6502 assembly


The assembly language is a low-level processor centric programming language. We focus our interest on the human-readable 6502 processor and assembly, as opposed to x86 assembly language which is much less intelligible. This guide is meant to collect our resources to help you write projects for the classic Nintendo Entertainment System.

This is the language we used to create Donsol.


We have assembled a collection of example projects to help you better understand the ecosystem, and we have created a spritesheet and nametable editor called Nasu.



The 6502 handles data in its registers, each of which holds one byte(8-bits) of data. There are a total of three general use and two special purpose registers:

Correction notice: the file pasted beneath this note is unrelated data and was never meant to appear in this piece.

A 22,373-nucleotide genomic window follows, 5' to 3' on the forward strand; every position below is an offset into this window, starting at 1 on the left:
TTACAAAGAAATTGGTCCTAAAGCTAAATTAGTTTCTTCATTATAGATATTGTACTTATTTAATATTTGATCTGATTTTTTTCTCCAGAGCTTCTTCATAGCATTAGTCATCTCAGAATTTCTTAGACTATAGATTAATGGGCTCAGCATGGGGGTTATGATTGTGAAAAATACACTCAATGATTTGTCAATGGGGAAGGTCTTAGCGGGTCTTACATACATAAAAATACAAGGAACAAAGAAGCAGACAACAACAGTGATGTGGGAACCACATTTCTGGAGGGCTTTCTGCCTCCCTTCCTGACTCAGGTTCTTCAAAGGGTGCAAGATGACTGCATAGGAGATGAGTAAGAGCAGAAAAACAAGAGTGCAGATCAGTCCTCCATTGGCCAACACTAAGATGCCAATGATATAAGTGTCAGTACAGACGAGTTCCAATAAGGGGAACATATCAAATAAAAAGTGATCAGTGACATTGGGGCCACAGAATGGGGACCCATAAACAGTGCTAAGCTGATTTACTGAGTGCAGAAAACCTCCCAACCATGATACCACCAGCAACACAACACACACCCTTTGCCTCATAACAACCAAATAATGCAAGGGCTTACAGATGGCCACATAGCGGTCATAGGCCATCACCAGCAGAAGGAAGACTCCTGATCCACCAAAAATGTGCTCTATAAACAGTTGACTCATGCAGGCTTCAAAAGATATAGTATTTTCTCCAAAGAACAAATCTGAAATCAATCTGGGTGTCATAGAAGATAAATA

Directives are commands you send to the assembler to do things like locating code in memory. They start with . and are indented. This sample directive tells the assembler to put the code starting at memory location $8000, which is inside the game ROM area.

The label is aligned to the far left and has a : at the end. The label is just something you use to organize your code and make it easier to read. The assembler translates the label into an address.

The opcode is the instruction that the processor will run, and is indented like the directives.

The operands are additional information for the opcode. Opcodes have between one and three operands.

Comments are to help you understand in English what the code is doing. When you write code and come back later, the comments will save you. You do not need a comment on every line, but should have enough to explain what is happening. Comments start with a ; and are completely ignored by the assembler. They can be put anywhere horizontally, but are usually spaced beyond the long lines.

  .org $8000  ; directive
MyFunction:        ; label
LDA #$FF         ; opcodes operands
JMP MyFunction